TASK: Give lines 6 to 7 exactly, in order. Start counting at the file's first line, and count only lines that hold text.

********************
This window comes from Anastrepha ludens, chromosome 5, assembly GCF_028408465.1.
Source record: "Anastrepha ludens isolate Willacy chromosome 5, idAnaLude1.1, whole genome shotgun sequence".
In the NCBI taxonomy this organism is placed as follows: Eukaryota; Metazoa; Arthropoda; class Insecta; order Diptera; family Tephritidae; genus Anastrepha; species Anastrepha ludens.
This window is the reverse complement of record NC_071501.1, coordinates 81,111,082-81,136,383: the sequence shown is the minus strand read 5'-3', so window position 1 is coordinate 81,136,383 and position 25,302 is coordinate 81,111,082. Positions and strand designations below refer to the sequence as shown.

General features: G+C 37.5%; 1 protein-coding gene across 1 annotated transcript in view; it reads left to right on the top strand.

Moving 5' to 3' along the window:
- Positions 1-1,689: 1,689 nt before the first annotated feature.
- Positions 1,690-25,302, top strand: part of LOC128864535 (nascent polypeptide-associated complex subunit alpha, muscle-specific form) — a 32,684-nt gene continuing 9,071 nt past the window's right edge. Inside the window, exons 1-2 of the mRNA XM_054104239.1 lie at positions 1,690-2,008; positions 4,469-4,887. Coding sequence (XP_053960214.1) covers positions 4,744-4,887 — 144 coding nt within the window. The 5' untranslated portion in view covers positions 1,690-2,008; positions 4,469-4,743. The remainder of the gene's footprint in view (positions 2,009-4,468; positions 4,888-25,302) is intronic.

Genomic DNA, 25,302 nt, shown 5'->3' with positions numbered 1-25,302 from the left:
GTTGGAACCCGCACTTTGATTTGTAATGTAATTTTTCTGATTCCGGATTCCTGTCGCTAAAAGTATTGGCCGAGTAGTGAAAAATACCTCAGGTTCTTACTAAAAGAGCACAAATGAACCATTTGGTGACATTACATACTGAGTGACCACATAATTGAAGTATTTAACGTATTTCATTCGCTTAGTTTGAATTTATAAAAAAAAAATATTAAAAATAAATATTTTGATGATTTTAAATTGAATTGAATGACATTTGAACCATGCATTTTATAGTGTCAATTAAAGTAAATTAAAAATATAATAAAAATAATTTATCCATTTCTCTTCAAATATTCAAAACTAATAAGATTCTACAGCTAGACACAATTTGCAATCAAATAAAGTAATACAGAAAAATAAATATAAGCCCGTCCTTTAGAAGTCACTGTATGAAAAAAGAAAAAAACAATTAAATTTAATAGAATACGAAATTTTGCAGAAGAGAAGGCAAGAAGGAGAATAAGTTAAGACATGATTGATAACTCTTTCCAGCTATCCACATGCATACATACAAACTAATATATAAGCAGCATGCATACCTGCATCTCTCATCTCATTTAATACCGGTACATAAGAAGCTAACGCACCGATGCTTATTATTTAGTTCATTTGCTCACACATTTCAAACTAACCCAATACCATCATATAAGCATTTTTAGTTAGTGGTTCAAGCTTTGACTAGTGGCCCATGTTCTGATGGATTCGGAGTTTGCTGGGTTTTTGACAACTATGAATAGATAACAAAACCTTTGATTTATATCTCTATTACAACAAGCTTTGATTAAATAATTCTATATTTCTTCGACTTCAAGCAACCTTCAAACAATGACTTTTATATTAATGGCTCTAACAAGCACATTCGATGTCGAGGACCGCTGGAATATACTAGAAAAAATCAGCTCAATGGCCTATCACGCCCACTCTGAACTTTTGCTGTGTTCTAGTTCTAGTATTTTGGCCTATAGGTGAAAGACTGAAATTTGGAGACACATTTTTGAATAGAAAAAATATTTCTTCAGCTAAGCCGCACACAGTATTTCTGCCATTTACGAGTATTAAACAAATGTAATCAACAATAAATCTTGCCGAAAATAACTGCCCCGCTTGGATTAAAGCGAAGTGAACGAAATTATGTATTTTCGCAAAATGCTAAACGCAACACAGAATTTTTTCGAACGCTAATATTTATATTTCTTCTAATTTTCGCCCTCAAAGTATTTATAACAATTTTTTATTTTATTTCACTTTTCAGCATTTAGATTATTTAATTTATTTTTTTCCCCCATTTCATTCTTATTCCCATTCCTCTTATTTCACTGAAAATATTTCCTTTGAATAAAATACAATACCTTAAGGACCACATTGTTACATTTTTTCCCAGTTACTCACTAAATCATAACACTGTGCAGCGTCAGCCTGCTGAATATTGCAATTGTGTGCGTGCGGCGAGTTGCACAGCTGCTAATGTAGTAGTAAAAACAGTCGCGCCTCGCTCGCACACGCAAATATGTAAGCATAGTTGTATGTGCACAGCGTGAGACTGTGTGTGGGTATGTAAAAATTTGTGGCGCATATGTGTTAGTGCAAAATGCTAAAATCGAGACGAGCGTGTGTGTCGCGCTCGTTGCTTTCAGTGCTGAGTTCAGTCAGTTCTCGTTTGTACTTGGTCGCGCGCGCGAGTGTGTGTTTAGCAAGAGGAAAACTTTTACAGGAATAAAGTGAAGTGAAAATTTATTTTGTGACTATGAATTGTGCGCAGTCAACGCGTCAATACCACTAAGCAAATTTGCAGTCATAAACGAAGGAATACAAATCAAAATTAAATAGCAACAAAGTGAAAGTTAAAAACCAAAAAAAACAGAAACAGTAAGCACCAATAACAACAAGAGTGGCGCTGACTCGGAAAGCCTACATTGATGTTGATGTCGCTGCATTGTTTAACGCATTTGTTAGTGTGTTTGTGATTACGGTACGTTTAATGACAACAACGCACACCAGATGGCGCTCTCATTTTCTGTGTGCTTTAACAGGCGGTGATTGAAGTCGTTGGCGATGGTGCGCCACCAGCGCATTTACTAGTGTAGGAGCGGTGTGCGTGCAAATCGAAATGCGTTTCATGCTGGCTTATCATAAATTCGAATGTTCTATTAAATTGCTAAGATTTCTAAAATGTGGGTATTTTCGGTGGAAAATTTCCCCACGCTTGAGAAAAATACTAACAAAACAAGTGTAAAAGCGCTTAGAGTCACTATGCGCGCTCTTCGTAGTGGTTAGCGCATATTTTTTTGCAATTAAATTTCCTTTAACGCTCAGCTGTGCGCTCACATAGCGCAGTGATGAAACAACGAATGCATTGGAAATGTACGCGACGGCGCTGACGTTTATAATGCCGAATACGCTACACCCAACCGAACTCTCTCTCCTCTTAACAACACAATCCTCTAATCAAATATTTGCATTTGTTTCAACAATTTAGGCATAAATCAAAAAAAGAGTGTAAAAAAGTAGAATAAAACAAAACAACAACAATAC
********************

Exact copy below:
Moving 5' to 3' along the window:
- Positions 1-1,689: 1,689 nt before the first annotated feature.